We have seen a popular choice for sending real time data from server to client in web application is using WebSocket in our previous tutorials Messaging with STOMP over WebSockets using Spring and ActiveMQ and Spring Boot WebSocket AngularJS Gradle Example. WebSocket opens bidirectional connections between server and client. So both server and client can send messages. But sometimes we face situations, where the application needs only one way communication, i.e., sending data from server to the client and for this Spring provides a simpler solution using Server Sent Events (SSE). SSE is a technology that allows you to stream data from server to the browser  (Push Notifications) within one HTTP connection in one direction. For example, pushing stock price changes in real-time or showing progress of long-running process or real time showing of cricket or football scores on display board etc.

Browser Support

SSE are supported in most modern browsers. Only Microsoft’s IE and Edge browsers do not have a built in implementation. But there is a way out because Server-Sent Events uses common HTTP connections and can therefore be implemented with the following libraries to support IE and Edge browsers. by Remy Sharp by Rick Waldron by AmvTek by Yaffle


Knowledge of Spring
Knowledge of Java
Have Java 8 installed and configured
Have Gradle 4 installed and configured
Eclipse IDE


In the following example we create a Spring Boot application that sends the random Java’s UUID message with timestamp as SSE to the client. Ideally ou would like to display some meaningful data to the client. So you can always modify the code as per your requirements. The client is a simple html page that displays these values. Spring introduced support for Server Sent Events(SSE) with version 4.2 (Spring Boot 1.3).

First create a Gradle based spring boot project using the below build.gradle script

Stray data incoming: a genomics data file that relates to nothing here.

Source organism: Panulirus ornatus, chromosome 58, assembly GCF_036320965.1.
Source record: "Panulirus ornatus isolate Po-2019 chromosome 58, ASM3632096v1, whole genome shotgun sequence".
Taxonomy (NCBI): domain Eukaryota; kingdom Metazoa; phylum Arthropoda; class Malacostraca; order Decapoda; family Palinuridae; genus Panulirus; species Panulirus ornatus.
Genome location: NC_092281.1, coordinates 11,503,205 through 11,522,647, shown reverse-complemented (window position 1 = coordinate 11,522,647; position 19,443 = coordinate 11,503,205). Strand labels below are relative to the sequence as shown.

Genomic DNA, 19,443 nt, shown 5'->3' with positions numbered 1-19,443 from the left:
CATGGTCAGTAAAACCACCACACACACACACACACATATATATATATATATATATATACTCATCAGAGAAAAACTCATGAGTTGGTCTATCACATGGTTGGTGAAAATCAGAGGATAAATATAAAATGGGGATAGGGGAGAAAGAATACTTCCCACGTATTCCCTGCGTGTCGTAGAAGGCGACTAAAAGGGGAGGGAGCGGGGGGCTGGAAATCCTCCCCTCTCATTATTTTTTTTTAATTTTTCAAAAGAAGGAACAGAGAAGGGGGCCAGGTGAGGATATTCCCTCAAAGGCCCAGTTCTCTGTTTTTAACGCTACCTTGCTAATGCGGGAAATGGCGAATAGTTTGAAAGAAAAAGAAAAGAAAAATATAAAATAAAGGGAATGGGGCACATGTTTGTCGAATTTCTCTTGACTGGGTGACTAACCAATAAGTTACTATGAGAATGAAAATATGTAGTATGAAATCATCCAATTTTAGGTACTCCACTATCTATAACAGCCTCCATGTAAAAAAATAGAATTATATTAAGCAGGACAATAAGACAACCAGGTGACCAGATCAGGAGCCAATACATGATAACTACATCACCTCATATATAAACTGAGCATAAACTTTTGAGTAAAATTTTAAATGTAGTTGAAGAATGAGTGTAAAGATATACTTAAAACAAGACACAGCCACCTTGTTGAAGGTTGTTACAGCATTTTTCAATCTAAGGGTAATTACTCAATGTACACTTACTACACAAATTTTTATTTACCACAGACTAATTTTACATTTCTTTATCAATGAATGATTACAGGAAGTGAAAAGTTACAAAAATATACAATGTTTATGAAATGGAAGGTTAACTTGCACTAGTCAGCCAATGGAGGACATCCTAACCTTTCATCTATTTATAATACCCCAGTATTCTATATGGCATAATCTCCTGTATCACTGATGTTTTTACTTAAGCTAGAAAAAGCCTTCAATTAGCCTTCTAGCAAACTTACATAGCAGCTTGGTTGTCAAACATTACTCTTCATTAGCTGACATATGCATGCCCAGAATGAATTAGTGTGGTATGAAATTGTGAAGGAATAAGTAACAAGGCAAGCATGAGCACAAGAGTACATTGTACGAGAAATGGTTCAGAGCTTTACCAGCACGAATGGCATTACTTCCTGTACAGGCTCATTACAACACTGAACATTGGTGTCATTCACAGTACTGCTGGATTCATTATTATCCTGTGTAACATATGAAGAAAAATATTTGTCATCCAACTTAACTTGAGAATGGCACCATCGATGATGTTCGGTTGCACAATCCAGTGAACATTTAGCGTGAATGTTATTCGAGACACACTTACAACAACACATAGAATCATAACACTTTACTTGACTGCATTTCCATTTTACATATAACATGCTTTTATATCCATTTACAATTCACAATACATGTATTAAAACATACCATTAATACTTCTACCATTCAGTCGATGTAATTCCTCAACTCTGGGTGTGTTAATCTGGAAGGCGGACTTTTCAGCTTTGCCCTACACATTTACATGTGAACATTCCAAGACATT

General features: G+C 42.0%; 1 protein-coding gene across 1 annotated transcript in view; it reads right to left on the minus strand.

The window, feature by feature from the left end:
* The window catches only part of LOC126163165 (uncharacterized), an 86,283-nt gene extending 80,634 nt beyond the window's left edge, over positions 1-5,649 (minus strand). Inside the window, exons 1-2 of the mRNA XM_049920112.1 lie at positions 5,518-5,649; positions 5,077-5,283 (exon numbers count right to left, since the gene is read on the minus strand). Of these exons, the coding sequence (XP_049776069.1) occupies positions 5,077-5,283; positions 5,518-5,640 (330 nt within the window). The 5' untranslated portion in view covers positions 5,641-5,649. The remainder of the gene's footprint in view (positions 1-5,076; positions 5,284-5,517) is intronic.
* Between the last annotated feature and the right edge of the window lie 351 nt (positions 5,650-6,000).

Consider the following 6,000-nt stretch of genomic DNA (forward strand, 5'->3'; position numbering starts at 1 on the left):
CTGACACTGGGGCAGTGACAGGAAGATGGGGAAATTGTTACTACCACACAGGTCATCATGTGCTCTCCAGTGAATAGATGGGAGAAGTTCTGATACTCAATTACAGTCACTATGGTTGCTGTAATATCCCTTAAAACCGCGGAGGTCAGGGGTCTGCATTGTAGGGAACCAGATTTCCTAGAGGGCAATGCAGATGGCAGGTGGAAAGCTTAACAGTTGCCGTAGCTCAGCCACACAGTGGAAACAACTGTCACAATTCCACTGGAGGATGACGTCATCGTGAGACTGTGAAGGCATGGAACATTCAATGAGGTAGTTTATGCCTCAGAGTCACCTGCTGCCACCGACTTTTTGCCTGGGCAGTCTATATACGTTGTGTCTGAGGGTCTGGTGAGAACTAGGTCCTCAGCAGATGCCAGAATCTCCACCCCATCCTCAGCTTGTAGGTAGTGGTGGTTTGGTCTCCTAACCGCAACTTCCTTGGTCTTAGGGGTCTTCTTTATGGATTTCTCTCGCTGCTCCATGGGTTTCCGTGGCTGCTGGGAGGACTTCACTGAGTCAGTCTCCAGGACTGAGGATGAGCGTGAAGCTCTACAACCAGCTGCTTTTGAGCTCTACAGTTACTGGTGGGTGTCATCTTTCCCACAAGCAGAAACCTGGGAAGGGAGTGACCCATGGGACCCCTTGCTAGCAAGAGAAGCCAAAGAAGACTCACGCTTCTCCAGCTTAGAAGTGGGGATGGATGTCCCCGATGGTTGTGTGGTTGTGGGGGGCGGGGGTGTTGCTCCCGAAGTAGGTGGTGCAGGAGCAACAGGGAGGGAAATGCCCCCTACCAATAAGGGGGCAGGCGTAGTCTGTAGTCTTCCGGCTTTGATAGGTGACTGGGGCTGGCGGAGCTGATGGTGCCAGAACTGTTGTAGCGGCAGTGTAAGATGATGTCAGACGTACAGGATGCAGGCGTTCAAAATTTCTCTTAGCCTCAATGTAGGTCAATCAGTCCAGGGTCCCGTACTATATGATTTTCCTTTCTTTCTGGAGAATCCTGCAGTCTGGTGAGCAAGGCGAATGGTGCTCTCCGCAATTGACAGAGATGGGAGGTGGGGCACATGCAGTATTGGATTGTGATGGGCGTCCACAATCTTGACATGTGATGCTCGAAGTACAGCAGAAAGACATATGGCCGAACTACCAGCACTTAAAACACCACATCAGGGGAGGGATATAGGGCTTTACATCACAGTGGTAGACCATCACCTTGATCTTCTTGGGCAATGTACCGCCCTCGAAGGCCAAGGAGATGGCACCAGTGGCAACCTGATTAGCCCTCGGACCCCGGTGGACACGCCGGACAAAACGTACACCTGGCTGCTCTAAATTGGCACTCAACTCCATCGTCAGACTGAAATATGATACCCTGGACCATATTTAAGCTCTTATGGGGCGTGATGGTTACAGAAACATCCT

buildscript {
	ext {
					springBootVersion = '1.5.9.RELEASE'
    repositories {
    dependencies {

apply plugin: 'java'
apply plugin: 'org.springframework.boot'

repositories {
dependencies {

Once the project is created and build is done, create below a scheduled service that reads the greeting message every three second and creates an instance of the Notification class and publishes it with Spring’s event bus infrastructure.

package com.jeejava.service;

import java.text.DateFormat;
import java.text.SimpleDateFormat;
import java.util.ArrayList;
import java.util.Date;
import java.util.List;
import java.util.UUID;
import java.util.concurrent.CopyOnWriteArrayList;

import org.springframework.scheduling.annotation.Async;
import org.springframework.scheduling.annotation.EnableScheduling;
import org.springframework.scheduling.annotation.Scheduled;
import org.springframework.stereotype.Service;
import org.springframework.web.servlet.mvc.method.annotation.SseEmitter;

public class NotificationService {

	final DateFormat DATE_FORMATTER = new SimpleDateFormat("dd-MM-yyyy hh:mm:ss a");

	final List emitters = new CopyOnWriteArrayList<>();

	public void addEmitter(final SseEmitter emitter) {

	public void removeEmitter(final SseEmitter emitter) {

	@Scheduled(fixedRate = 5000)
	public void doNotify() throws IOException {
		List deadEmitters = new ArrayList<>();
		emitters.forEach(emitter -> {
			try {
						.data(DATE_FORMATTER.format(new Date()) + " : " + UUID.randomUUID().toString()));
			} catch (Exception e) {


We are pushing data every 5 secs to the client. For more information on @Async please read Spring Asynchronous Execution using @Async .

Next we create a RestController class that handles the EventSource GET request from the client. The get handler needs to return an instance of the class SseEmitter. Each client connection is represented with its own instance of SseEmitter. Spring does not give you tools to manage these SseEmitter instances. In this application we store the emitters in a simple list(emitters) and add handlers to the emitter’s completion and timeout event to remove them from the list.